Experiencing innovation in action at the Smart Industries Tour

Businesses know they need to innovate, but achieving it can be challenging. A lack of internal resources, expertise and skill can often hamper an organization’s ability to produce ideas, identify those with the most value and turn them into tangible outcomes.

As such, it’s no surprise that McKinsey found that while 84% of CEOs believe innovation is critical to growth, just six percent are satisfied with their company’s innovation performance.

Part of the problem can lie in how innovation is perceived. Often, it is seen primarily as a way of delivering value to customers. Yet, in every organization, across all sectors, there is significant potential for innovating internally through new services, ways of working and even approaches to workplace safety.

Building ecosystems

The key to unlocking success is the ecosystem: the network of partners, suppliers, peers, regulators and even competitors that every organization has. True innovators are the ones that are actively part of and help build ecosystems that encourage and nurture innovation.

Businesses might use their ecosystems for specific implementations or actively rely on strategic support for guidance, expertise and proven innovation ability. Whatever the requirement, even the most cutting-edge companies need partners to meet their needs through advice, consultancy or implementation.

Helping businesses, particularly manufacturers, to understand what their ecosystems could offer was behind our recent Smart Industries Tour at the Orange Business Services Customer Innovation Center (CIC) on 21 June 2022. It was an opportunity for 40 customers to see the latest innovations in smart industries.

Experiencing manufacturing innovation

Attendees started with an introduction to the CIC, followed by demonstrations centered around the augmented operator, worker safety and quality control. Each section was split into several use cases, covering specific customer needs and challenges and the Orange Business Services proposition.

The augmented operator looked at condition monitoring, meeting customers’ requirements for real-time data on their machinery’s health. It also showed how wearables, such as connected glasses, could aid operators when they work and perform shift handovers.

Worker safety looked at how geofencing could be deployed to keep employees safe in dangerous areas, equipment infractions and improving group communications.

Finally, quality control previewed automated visual inspection during complex assembly processes, operational precision and artificial intelligence-enabled impurity detection.

Attendees also heard from Delville Management’s Aldric Auer, a manufacturing industry expert. He delivered a keynote that covered his experiences in the sector, the role of humans in digital transformation, the reality of Industry 4.0 and the future of Industry 5.0.

Customers’ experiences of the CIC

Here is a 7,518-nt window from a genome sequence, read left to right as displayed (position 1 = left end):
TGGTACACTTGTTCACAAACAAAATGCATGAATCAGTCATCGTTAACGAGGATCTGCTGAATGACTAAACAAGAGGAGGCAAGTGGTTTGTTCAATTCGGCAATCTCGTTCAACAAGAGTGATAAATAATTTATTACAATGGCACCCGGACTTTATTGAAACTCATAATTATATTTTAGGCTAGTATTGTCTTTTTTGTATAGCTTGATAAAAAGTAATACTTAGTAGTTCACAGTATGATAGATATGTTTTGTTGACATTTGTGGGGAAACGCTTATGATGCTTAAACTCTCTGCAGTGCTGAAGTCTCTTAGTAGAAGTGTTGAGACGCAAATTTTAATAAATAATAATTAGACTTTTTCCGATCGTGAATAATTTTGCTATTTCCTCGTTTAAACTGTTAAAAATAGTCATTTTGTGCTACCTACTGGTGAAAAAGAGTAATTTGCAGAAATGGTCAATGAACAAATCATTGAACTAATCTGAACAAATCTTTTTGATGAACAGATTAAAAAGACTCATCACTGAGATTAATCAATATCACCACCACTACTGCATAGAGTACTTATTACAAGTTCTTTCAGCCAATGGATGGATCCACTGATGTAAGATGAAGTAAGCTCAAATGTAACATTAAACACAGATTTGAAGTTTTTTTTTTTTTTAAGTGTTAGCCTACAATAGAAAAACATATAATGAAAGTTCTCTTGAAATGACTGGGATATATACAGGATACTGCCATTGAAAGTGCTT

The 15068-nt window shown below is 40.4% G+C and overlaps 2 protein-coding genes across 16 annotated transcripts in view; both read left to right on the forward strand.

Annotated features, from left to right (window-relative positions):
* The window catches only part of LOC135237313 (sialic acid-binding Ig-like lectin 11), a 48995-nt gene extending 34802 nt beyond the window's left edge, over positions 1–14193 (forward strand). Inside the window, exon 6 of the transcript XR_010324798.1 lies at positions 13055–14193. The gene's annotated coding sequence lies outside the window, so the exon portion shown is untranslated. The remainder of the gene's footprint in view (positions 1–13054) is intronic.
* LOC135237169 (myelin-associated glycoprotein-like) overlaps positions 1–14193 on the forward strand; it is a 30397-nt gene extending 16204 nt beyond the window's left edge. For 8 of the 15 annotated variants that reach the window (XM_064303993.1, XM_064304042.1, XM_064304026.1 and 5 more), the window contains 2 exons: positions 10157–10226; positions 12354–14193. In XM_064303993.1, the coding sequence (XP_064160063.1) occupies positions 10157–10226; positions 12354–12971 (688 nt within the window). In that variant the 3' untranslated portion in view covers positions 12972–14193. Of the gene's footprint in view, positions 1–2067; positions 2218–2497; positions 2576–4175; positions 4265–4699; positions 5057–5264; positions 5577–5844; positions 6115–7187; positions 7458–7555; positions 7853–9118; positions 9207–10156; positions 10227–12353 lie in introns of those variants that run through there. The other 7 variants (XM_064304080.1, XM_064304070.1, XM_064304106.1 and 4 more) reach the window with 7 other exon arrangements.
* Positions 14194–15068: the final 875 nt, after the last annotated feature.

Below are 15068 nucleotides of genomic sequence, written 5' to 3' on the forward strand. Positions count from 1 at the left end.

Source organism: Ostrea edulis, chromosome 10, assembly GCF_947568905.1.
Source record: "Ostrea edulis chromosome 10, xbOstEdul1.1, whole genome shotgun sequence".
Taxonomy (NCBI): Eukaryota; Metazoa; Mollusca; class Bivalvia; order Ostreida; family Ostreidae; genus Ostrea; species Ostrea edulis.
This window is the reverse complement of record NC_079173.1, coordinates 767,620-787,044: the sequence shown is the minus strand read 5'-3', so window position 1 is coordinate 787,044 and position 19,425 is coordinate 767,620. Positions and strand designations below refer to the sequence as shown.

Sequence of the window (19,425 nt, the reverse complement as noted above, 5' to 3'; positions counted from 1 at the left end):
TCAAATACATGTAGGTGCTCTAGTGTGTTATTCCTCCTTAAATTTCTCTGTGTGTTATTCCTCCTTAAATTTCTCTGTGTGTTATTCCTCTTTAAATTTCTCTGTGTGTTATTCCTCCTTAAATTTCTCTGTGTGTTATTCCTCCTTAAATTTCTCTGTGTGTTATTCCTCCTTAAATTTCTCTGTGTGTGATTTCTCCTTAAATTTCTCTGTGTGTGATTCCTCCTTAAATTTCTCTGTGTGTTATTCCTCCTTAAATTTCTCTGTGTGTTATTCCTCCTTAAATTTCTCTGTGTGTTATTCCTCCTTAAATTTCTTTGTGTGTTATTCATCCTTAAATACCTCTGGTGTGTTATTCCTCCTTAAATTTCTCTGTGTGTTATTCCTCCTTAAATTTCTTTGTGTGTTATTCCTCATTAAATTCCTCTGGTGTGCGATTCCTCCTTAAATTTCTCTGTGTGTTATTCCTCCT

Among the attendees were representatives from HEINEKEN, Tereos, Thales and MEREM.

 

Shridhar Mahesh, Global Digital Innovation Lead at HEINEKEN International, found worker safety most relevant to his concerns. “We’re on a mission to become the most connected brewer in the world,” he said. “And that also includes having a great impact on our people. We have a lot of people working in our factories, and it’s super important that they can go home safe.”

 

Worker safety also caught the attention of Laurie Rouy, Tereos’ IT Communication and Change Manager. “We think that humans should be at the very heart of the factory…it is important, and I would even say crucial, to be able to successfully link technology together with the physical safety of operators so that innovation can open up new possibilities in the protection of workers in the field.”

 

Ensuring connectivity is critical to smart manufacturing, but it has to be secure. This is an ongoing concern for Aude du Plouy, Plant Manager at Thales. Finding the right technology solutions is critical with production sites that must meet stringent national security regulations. “Being able to guarantee connectivity whilst meeting these security constraints is allowing us to develop the 4.0 solutions which are now driving industrial progress.”

 

Augmented reality caught the eye of Bruno Bailly, Chief Executive Officer at MEREM. He sees significant use for augmented reality in several areas, including “training, maintenance and assistance, as well as the immersive experience of remote customers.”

 

The Smart Industries Tour allowed customers to see real-world solutions to the many challenges they battle and hear from colleagues, peers and other experts.

As an opportunity to see innovation in action, it was only fitting that it was held at the CIC. Contact your account manager today if you would like to visit the center and see how you might benefit from some of the leading technologies we are pioneering.

 

Cécile Bidois
Cécile Bidois

Cécile Bidois is Head of Industry 4.0 Marketing at Orange Business Services. Cécile supports our account teams and their customers in the digital transformation of their industrial processes. Together, we aim at pinpointing the challenges of this industrial revolution to improve security, quality and productivity within factories.